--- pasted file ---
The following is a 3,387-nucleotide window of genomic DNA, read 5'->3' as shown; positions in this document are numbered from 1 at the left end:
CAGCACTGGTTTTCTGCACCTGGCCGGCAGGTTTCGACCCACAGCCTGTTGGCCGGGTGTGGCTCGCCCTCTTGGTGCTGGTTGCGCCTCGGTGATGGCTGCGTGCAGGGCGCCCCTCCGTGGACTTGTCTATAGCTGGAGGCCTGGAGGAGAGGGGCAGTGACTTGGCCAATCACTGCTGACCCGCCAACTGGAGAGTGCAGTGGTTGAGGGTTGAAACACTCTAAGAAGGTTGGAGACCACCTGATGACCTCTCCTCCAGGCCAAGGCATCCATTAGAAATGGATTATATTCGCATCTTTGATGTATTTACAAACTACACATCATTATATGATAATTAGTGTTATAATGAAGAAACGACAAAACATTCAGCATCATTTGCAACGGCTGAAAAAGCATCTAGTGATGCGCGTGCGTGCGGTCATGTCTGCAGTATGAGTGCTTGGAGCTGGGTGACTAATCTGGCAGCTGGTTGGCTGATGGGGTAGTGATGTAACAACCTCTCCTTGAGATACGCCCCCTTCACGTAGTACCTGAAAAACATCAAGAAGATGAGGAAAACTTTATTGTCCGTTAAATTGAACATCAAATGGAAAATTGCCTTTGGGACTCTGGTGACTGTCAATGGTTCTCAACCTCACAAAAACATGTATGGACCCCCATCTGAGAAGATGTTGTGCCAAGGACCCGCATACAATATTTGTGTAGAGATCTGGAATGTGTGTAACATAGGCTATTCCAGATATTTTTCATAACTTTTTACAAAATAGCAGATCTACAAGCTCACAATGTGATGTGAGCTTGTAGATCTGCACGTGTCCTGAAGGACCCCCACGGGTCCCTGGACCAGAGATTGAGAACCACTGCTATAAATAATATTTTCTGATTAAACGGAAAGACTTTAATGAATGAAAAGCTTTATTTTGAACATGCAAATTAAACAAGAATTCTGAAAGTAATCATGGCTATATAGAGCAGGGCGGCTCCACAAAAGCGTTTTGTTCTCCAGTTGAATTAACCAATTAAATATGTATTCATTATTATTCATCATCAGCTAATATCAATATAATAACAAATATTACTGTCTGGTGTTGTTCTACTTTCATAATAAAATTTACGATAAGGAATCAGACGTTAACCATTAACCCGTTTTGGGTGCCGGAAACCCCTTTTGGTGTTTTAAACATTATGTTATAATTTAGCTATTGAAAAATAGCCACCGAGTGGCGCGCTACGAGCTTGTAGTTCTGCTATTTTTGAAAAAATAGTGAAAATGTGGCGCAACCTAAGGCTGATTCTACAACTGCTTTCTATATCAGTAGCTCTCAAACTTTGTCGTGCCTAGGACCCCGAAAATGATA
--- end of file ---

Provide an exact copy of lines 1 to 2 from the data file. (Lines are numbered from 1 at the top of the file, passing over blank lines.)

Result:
The following is a 3,387-nucleotide window of genomic DNA, read 5'->3' as shown; positions in this document are numbered from 1 at the left end:
CAGCACTGGTTTTCTGCACCTGGCCGGCAGGTTTCGACCCACAGCCTGTTGGCCGGGTGTGGCTCGCCCTCTTGGTGCTGGTTGCGCCTCGGTGATGGCTGCGTGCAGGGCGCCCCTCCGTGGACTTGTCTATAGCTGGAGGCCTGGAGGAGAGGGGCAGTGACTTGGCCAATCACTGCTGACCCGCCAACTGGAGAGTGCAGTGGTTGAGGGTTGAAACACTCTAAGAAGGTTGGAGACCACCTGATGACCTCTCCTCCAGGCCAAGGCATCCATTAGAAATGGATTATATTCGCATCTTTGATGTATTTACAAACTACACATCATTATATGATAATTAGTGTTATAATGAAGAAACGACAAAACATTCAGCATCATTTGCAACGGCTGAAAAAGCATCTAGTGATGCGCGTGCGTGCGGTCATGTCTGCAGTATGAGTGCTTGGAGCTGGGTGACTAATCTGGCAGCTGGTTGGCTGATGGGGTAGTGATGTAACAACCTCTCCTTGAGATACGCCCCCTTCACGTAGTACCTGAAAAACATCAAGAAGATGAGGAAAACTTTATTGTCCGTTAAATTGAACATCAAATGGAAAATTGCCTTTGGGACTCTGGTGACTGTCAATGGTTCTCAACCTCACAAAAACATGTATGGACCCCCATCTGAGAAGATGTTGTGCCAAGGACCCGCATACAATATTTGTGTAGAGATCTGGAATGTGTGTAACATAGGCTATTCCAGATATTTTTCATAACTTTTTACAAAATAGCAGATCTACAAGCTCACAATGTGATGTGAGCTTGTAGATCTGCACGTGTCCTGAAGGACCCCCACGGGTCCCTGGACCAGAGATTGAGAACCACTGCTATAAATAATATTTTCTGATTAAACGGAAAGACTTTAATGAATGAAAAGCTTTATTTTGAACATGCAAATTAAACAAGAATTCTGAAAGTAATCATGGCTATATAGAGCAGGGCGGCTCCACAAAAGCGTTTTGTTCTCCAGTTGAATTAACCAATTAAATATGTATTCATTATTATTCATCATCAGCTAATATCAATATAATAACAAATATTACTGTCTGGTGTTGTTCTACTTTCATAATAAAATTTACGATAAGGAATCAGACGTTAACCATTAACCCGTTTTGGGTGCCGGAAACCCCTTTTGGTGTTTTAAACATTATGTTATAATTTAGCTATTGAAAAATAGCCACCGAGTGGCGCGCTACGAGCTTGTAGTTCTGCTATTTTTGAAAAAATAGTGAAAATGTGGCGCAACCTAAGGCTGATTCTACAACTGCTTTCTATATCAGTAGCTCTCAAACTTTGTCGTGCCTAGGACCCCGAAAATGATA